North Carolina Construction News staff writer
A new study by researchers at the University of North Carolina at Chapel Hill concludes new housing construction in flood-prone areas has contributed to increasing risk despite community and government efforts to reduce flood damage.
The study, published Feb. 7 in the journal of the American Planning Association, shows more than 10 new residences have been built in the state’s 100-year floodplains for every residence removed through government buyouts.
“We’ve been putting more and more people in harm’s way, and we see that pattern across the state – in coastal and inland communities, in urban and rural areas,” said Miyuki Hino, assistant professor in the department of city and regional planning. “Communities across the state are working to reduce their flood risk through buyouts, elevating homes, and upgrading infrastructure, but it’s harder to see those benefits when we’re adding more houses and people to floodplains at the same time.”
Hino and a team of researchers analyzed new construction across five million parcels in the State of North Carolina to develop standardized measures of floodplain development and evaluate the relationships between flood risk management efforts and development outcomes.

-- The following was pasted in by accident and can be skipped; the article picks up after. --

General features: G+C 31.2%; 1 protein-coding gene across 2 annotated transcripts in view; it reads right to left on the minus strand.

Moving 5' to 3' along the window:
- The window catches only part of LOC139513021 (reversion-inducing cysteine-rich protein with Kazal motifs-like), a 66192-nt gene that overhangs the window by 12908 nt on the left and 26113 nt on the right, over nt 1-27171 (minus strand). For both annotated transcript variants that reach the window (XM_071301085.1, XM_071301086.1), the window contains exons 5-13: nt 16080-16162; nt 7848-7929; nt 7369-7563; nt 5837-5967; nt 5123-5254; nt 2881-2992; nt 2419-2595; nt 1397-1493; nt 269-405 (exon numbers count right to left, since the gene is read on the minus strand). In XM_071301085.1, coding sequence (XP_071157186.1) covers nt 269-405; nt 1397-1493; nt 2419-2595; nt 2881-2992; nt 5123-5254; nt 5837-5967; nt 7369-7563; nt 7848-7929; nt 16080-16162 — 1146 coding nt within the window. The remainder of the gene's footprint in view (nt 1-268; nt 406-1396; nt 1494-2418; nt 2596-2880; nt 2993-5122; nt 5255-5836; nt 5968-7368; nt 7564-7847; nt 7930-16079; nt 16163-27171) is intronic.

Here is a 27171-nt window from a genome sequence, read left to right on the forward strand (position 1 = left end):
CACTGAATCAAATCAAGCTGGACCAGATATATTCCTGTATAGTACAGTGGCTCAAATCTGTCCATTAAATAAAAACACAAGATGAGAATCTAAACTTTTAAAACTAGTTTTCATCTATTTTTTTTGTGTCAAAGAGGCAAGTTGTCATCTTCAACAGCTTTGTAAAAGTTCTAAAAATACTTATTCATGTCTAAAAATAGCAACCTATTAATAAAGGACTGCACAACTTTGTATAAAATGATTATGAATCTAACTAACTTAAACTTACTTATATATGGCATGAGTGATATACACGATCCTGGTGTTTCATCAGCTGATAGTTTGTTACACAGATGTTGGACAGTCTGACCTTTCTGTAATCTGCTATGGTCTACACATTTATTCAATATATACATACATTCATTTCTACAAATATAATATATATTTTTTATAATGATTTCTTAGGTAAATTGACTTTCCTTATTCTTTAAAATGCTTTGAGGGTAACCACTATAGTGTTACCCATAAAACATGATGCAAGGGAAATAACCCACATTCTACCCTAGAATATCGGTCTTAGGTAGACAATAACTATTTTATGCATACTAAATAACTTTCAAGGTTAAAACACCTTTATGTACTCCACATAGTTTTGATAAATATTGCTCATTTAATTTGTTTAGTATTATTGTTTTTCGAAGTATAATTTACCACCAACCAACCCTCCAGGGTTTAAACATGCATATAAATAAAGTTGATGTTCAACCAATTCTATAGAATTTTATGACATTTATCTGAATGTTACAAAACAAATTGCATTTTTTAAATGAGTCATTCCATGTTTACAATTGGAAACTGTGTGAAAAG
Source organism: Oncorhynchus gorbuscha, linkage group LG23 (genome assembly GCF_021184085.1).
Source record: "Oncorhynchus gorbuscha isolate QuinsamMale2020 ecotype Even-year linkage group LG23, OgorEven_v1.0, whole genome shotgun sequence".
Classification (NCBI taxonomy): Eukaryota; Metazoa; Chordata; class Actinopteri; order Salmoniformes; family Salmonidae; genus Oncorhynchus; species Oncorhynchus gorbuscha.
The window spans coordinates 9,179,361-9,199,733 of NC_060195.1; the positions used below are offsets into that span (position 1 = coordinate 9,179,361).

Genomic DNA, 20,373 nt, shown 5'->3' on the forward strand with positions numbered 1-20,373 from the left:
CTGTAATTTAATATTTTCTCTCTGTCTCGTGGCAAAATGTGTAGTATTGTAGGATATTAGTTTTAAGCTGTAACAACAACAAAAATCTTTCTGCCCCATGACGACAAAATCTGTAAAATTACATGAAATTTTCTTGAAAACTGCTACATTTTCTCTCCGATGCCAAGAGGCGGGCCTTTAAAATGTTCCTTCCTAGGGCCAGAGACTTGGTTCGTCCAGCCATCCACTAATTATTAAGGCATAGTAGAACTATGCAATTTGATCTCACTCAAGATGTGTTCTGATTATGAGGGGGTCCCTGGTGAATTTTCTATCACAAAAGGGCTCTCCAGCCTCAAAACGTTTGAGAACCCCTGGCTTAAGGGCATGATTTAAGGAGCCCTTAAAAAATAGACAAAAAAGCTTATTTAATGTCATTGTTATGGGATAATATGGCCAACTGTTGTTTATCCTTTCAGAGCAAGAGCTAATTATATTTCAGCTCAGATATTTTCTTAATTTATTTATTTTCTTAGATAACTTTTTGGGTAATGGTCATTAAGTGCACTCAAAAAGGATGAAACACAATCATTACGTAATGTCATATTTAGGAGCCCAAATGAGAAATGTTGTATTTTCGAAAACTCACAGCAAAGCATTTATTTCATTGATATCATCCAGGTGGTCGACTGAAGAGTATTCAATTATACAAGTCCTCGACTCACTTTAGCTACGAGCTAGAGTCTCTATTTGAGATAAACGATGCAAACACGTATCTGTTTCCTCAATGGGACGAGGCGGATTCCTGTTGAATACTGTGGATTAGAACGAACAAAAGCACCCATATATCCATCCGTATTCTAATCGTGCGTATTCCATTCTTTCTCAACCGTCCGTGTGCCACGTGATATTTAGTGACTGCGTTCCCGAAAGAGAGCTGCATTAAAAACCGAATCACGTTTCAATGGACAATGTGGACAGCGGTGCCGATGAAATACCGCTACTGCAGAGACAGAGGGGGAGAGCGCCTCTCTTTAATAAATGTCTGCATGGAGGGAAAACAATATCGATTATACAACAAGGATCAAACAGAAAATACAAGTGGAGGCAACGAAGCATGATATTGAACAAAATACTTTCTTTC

“We find that community effort towards flood risk management doesn’t always correspond to limiting floodplain development,” said co-author Antonia Sebastian, assistant professor in the department of earth, marine and environmental sciences. “Rather communities rewarded by FEMA for high effort were continuing to allow more housing to be developed in the floodplain.”
Knowing where communities are building in floodplains — and what measures can encourage growth in less hazardous areas – is important for reducing damages and risks, according to the report.
“Strategic planning and zoning can encourage growth in safer areas and maximize open space in floodplains,” Hino said. “As we see heavier downpours and wetter hurricanes, managing development is critical to reducing flood damages in the long term.”
Todd BenDor, professor of sustainable community design in the department of city and regional planning, noted that “we have long assumed that communities across the state have continued building in floodplains, at least to some extent. “But, the sheer scale of this construction is really surprising, especially in that it dwarfs the large-scale efforts to move homes out of floodplains and out of harm’s way.
“The enormous public costs of buyouts are also shared by local governments – in many cases, the same local governments encourage new buildings in floodplains. Today’s new floodplain construction may be tomorrow’s buyouts.”